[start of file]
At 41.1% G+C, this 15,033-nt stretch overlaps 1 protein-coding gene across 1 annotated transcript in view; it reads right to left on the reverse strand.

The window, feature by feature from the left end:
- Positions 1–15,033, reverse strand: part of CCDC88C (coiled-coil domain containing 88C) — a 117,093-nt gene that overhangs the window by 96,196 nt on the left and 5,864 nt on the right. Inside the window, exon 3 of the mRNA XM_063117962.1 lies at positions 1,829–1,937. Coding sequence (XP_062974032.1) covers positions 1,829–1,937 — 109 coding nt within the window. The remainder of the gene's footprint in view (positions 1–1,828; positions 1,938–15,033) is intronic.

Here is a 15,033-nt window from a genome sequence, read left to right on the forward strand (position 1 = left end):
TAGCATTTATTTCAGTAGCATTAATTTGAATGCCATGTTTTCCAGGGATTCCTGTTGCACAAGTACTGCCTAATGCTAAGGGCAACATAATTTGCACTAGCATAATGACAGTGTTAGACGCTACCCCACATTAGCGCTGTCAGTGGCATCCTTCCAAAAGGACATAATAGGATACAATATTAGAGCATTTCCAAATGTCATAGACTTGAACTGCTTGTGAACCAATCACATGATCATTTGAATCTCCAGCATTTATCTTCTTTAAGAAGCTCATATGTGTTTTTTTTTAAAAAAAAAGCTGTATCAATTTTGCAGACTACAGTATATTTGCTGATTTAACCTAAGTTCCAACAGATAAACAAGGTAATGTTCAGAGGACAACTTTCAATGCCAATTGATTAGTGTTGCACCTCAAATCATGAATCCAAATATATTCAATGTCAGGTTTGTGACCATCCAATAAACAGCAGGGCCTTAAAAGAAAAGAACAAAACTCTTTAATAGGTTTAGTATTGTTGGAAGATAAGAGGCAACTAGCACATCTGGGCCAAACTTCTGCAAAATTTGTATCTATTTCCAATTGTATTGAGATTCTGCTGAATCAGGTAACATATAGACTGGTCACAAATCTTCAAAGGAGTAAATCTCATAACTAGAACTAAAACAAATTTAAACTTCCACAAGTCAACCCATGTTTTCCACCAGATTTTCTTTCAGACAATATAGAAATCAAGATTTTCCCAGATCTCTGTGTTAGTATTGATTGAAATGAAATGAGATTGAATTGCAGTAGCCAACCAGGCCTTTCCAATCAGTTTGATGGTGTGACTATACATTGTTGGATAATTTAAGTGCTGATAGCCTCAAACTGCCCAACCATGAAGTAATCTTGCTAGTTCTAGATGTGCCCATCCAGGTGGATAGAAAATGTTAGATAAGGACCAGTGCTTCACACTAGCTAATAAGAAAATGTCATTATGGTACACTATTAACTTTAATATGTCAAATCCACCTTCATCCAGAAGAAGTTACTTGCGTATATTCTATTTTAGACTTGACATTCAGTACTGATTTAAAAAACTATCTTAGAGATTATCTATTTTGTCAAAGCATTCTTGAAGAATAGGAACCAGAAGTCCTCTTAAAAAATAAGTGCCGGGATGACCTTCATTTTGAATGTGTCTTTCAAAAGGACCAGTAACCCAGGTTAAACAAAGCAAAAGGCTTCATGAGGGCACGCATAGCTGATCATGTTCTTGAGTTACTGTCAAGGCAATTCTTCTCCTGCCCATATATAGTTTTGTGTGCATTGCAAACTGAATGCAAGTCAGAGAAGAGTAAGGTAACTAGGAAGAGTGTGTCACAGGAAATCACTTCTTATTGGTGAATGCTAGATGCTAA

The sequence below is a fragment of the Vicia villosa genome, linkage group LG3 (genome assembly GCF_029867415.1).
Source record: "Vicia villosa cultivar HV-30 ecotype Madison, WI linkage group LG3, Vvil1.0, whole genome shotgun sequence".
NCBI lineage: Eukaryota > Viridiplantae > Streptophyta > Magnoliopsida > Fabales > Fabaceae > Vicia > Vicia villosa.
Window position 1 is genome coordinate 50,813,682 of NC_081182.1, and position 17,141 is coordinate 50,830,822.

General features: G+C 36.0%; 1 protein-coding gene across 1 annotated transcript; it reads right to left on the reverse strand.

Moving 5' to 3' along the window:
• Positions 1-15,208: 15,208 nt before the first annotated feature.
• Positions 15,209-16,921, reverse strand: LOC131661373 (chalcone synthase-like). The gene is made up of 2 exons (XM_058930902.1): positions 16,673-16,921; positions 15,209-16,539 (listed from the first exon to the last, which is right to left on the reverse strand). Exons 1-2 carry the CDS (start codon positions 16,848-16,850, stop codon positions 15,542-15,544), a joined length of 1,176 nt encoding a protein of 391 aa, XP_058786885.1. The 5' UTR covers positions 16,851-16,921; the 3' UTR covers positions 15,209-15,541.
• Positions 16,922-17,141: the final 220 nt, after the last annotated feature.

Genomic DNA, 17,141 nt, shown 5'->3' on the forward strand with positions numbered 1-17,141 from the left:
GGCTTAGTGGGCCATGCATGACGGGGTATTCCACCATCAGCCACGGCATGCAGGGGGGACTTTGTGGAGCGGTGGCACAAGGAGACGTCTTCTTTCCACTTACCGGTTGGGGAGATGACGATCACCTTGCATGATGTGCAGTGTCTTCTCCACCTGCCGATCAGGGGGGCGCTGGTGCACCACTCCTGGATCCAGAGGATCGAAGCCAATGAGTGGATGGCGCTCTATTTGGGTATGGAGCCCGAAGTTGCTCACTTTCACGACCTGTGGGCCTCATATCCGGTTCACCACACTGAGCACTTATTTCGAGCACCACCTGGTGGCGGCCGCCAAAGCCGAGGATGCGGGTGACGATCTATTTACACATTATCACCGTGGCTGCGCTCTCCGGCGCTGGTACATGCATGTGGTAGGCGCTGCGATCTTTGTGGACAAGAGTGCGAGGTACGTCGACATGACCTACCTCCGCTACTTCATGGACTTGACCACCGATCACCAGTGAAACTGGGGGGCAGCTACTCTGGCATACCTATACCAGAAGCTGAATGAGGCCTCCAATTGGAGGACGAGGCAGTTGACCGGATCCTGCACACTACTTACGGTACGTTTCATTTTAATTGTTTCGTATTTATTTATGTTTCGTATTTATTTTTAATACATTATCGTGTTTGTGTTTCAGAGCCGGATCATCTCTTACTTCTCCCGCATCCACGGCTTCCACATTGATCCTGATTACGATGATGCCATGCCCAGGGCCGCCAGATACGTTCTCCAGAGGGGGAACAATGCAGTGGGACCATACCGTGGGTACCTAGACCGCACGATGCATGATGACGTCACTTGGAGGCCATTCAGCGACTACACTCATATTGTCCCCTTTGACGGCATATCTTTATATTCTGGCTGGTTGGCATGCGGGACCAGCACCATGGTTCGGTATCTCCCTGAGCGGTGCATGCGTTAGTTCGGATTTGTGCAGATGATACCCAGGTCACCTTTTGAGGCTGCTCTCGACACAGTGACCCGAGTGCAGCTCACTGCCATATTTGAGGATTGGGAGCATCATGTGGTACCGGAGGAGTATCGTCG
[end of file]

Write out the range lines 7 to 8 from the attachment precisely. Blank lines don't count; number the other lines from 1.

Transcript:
Source record: "Vicia villosa cultivar HV-30 ecotype Madison, WI linkage group LG3, Vvil1.0, whole genome shotgun sequence".
NCBI lineage: Eukaryota > Viridiplantae > Streptophyta > Magnoliopsida > Fabales > Fabaceae > Vicia > Vicia villosa.